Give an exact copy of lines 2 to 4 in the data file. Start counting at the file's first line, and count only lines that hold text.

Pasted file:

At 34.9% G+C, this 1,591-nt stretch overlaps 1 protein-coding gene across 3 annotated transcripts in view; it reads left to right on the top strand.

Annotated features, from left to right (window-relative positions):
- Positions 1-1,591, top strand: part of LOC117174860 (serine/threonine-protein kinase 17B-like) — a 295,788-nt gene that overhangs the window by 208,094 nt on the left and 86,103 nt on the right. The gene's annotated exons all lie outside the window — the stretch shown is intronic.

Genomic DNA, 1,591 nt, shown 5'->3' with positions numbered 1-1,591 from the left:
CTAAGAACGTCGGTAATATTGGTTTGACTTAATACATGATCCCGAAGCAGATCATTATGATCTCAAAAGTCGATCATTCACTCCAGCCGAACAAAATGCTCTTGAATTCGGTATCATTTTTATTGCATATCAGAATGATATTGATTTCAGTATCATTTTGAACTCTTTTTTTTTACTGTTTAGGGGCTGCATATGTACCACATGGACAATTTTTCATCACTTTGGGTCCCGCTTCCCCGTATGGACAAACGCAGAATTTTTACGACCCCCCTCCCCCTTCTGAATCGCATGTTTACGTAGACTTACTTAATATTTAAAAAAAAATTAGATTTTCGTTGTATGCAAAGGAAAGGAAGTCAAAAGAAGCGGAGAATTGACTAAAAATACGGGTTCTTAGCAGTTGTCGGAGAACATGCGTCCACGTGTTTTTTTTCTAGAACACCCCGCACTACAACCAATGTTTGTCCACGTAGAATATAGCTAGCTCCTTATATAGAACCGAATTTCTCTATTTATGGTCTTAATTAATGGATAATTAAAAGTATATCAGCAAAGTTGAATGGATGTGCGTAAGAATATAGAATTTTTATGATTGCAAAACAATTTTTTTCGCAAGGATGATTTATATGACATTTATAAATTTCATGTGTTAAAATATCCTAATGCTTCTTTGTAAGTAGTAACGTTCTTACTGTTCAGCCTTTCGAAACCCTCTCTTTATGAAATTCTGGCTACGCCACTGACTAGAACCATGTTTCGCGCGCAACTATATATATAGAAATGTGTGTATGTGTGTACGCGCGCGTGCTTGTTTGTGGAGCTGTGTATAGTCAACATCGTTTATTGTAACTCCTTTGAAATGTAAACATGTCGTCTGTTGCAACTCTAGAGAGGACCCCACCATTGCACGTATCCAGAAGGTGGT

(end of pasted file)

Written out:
Annotated features, from left to right (window-relative positions):
- Positions 1-1,591, top strand: part of LOC117174860 (serine/threonine-protein kinase 17B-like) — a 295,788-nt gene that overhangs the window by 208,094 nt on the left and 86,103 nt on the right. The gene's annotated exons all lie outside the window — the stretch shown is intronic.

Genomic DNA, 1,591 nt, shown 5'->3' with positions numbered 1-1,591 from the left: